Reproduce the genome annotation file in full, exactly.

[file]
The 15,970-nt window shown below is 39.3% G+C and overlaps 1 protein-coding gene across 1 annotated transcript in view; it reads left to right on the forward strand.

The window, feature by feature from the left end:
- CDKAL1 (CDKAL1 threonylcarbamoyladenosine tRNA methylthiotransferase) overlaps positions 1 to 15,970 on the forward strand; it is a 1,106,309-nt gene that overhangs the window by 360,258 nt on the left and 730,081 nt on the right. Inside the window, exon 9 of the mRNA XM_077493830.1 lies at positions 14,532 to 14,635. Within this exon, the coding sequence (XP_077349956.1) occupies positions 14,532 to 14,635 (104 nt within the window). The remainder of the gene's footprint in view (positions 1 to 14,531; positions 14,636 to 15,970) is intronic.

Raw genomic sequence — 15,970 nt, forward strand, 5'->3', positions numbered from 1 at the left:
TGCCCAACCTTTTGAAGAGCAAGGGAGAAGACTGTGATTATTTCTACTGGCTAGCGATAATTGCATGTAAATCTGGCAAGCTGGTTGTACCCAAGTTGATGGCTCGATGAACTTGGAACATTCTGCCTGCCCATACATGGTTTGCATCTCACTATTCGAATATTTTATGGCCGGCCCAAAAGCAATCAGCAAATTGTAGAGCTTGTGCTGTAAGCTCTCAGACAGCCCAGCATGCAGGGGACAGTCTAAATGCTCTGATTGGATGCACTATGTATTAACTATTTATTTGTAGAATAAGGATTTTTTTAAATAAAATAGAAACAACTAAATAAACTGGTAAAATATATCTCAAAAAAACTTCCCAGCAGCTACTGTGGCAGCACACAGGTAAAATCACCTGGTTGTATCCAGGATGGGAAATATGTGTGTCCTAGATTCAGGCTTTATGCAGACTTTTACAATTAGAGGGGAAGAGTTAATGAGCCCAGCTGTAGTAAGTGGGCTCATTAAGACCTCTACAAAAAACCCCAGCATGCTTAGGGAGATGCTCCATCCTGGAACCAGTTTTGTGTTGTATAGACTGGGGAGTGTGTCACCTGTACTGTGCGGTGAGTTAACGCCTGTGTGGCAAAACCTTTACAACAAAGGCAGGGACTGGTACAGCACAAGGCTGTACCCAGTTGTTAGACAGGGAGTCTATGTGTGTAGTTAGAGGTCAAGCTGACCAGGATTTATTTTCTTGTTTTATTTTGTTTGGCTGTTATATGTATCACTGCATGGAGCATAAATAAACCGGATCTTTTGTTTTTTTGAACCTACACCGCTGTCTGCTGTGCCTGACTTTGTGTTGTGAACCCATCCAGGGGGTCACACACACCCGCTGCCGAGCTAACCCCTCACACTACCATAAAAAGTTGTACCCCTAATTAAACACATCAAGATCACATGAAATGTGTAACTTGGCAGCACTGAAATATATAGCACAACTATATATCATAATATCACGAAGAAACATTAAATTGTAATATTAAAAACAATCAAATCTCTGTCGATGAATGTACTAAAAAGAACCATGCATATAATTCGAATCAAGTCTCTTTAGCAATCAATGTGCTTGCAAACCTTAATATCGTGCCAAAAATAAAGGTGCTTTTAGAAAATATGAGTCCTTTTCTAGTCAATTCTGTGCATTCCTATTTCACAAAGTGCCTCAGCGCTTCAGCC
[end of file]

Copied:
The 15,970-nt window shown below is 39.3% G+C and overlaps 1 protein-coding gene across 1 annotated transcript in view; it reads left to right on the forward strand.

The window, feature by feature from the left end:
- CDKAL1 (CDKAL1 threonylcarbamoyladenosine tRNA methylthiotransferase) overlaps positions 1 to 15,970 on the forward strand; it is a 1,106,309-nt gene that overhangs the window by 360,258 nt on the left and 730,081 nt on the right. Inside the window, exon 9 of the mRNA XM_077493830.1 lies at positions 14,532 to 14,635. Within this exon, the coding sequence (XP_077349956.1) occupies positions 14,532 to 14,635 (104 nt within the window). The remainder of the gene's footprint in view (positions 1 to 14,531; positions 14,636 to 15,970) is intronic.

Raw genomic sequence — 15,970 nt, forward strand, 5'->3', positions numbered from 1 at the left:
TGCCCAACCTTTTGAAGAGCAAGGGAGAAGACTGTGATTATTTCTACTGGCTAGCGATAATTGCATGTAAATCTGGCAAGCTGGTTGTACCCAAGTTGATGGCTCGATGAACTTGGAACATTCTGCCTGCCCATACATGGTTTGCATCTCACTATTCGAATATTTTATGGCCGGCCCAAAAGCAATCAGCAAATTGTAGAGCTTGTGCTGTAAGCTCTCAGACAGCCCAGCATGCAGGGGACAGTCTAAATGCTCTGATTGGATGCACTATGTATTAACTATTTATTTGTAGAATAAGGATTTTTTTAAATAAAATAGAAACAACTAAATAAACTGGTAAAATATATCTCAAAAAAACTTCCCAGCAGCTACTGTGGCAGCACACAGGTAAAATCACCTGGTTGTATCCAGGATGGGAAATATGTGTGTCCTAGATTCAGGCTTTATGCAGACTTTTACAATTAGAGGGGAAGAGTTAATGAGCCCAGCTGTAGTAAGTGGGCTCATTAAGACCTCTACAAAAAACCCCAGCATGCTTAGGGAGATGCTCCATCCTGGAACCAGTTTTGTGTTGTATAGACTGGGGAGTGTGTCACCTGTACTGTGCGGTGAGTTAACGCCTGTGTGGCAAAACCTTTACAACAAAGGCAGGGACTGGTACAGCACAAGGCTGTACCCAGTTGTTAGACAGGGAGTCTATGTGTGTAGTTAGAGGTCAAGCTGACCAGGATTTATTTTCTTGTTTTATTTTGTTTGGCTGTTATATGTATCACTGCATGGAGCATAAATAAACCGGATCTTTTGTTTTTTTGAACCTACACCGCTGTCTGCTGTGCCTGACTTTGTGTTGTGAACCCATCCAGGGGGTCACACACACCCGCTGCCGAGCTAACCCCTCACACTACCATAAAAAGTTGTACCCCTAATTAAACACATCAAGATCACATGAAATGTGTAACTTGGCAGCACTGAAATATATAGCACAACTATATATCATAATATCACGAAGAAACATTAAATTGTAATATTAAAAACAATCAAATCTCTGTCGATGAATGTACTAAAAAGAACCATGCATATAATTCGAATCAAGTCTCTTTAGCAATCAATGTGCTTGCAAACCTTAATATCGTGCCAAAAATAAAGGTGCTTTTAGAAAATATGAGTCCTTTTCTAGTCAATTCTGTGCATTCCTATTTCACAAAGTGCCTCAGCGCTTCAGCC